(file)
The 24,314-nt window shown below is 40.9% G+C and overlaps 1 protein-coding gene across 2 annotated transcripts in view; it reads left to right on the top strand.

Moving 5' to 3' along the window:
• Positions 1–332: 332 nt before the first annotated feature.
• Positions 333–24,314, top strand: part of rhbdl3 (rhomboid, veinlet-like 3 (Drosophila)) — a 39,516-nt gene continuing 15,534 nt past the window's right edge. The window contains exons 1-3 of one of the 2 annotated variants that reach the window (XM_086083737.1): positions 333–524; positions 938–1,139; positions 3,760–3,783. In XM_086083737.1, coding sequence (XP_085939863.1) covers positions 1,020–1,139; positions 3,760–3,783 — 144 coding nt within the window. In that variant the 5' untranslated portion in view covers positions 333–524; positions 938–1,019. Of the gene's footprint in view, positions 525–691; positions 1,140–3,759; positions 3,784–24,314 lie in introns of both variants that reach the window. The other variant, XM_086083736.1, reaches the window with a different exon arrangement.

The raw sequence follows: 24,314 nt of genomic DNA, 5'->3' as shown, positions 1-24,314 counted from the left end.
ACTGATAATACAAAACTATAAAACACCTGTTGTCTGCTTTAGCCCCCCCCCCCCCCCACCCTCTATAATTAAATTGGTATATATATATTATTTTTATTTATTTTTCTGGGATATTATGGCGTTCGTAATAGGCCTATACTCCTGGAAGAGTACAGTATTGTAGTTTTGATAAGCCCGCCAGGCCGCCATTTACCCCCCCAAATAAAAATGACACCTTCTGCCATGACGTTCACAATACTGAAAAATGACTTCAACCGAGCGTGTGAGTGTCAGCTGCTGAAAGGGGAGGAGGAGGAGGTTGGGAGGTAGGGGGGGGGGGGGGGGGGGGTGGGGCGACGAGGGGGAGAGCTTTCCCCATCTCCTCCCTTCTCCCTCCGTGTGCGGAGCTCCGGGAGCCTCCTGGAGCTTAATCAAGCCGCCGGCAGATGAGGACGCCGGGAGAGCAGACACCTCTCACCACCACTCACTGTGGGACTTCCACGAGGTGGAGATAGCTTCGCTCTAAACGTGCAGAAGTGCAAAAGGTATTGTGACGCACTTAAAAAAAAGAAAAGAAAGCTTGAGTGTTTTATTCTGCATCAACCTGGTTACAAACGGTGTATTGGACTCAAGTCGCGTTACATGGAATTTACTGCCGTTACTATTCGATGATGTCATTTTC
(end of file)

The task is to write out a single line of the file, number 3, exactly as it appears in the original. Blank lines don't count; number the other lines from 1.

• Positions 1–332: 332 nt before the first annotated feature.